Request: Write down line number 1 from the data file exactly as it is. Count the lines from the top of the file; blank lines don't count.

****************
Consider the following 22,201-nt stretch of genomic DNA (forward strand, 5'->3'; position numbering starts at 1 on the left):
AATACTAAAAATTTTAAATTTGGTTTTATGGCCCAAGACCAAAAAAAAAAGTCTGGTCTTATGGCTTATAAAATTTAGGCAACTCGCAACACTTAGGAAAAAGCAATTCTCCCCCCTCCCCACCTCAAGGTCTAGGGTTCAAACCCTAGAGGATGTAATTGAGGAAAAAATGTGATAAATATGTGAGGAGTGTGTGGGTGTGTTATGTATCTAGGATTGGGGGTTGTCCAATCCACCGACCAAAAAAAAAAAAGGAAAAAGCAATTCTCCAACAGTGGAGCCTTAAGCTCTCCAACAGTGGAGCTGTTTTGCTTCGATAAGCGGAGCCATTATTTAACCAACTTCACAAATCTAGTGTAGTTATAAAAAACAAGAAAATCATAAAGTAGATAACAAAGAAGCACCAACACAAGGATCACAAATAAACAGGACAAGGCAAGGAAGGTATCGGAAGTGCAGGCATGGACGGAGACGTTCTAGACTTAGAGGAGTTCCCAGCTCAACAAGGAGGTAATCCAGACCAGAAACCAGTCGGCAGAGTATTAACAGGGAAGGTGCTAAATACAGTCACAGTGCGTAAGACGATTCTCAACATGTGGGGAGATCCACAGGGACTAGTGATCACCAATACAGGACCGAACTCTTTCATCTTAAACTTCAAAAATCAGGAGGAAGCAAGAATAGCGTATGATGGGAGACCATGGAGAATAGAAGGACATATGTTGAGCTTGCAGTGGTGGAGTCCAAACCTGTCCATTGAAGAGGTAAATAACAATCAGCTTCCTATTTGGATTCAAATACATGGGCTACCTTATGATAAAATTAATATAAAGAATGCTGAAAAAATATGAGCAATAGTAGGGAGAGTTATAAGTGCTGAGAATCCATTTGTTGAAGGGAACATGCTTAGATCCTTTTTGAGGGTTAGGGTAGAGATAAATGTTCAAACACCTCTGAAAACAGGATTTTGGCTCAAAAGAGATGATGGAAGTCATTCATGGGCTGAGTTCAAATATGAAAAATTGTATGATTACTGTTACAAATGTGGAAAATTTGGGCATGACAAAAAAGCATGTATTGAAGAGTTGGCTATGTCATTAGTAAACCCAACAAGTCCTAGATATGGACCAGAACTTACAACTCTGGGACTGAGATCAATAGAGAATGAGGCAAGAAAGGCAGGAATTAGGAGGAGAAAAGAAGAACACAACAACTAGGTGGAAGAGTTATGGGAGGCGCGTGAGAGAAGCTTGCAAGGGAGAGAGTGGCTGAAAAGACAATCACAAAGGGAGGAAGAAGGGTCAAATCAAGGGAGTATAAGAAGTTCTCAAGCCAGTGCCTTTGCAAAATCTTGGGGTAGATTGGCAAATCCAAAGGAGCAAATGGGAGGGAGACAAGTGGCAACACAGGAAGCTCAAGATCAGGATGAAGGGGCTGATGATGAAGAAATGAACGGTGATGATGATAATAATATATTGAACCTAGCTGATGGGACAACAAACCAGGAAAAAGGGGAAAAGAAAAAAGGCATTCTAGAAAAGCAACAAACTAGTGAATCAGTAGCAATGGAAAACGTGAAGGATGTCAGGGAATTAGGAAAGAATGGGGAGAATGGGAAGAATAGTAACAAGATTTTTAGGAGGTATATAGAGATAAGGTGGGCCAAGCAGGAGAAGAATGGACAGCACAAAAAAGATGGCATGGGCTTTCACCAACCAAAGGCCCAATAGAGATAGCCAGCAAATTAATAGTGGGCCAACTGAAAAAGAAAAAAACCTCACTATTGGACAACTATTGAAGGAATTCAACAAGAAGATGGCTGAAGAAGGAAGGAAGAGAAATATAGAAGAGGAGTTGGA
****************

Consider the following 22,201-nt stretch of genomic DNA (forward strand, 5'->3'; position numbering starts at 1 on the left):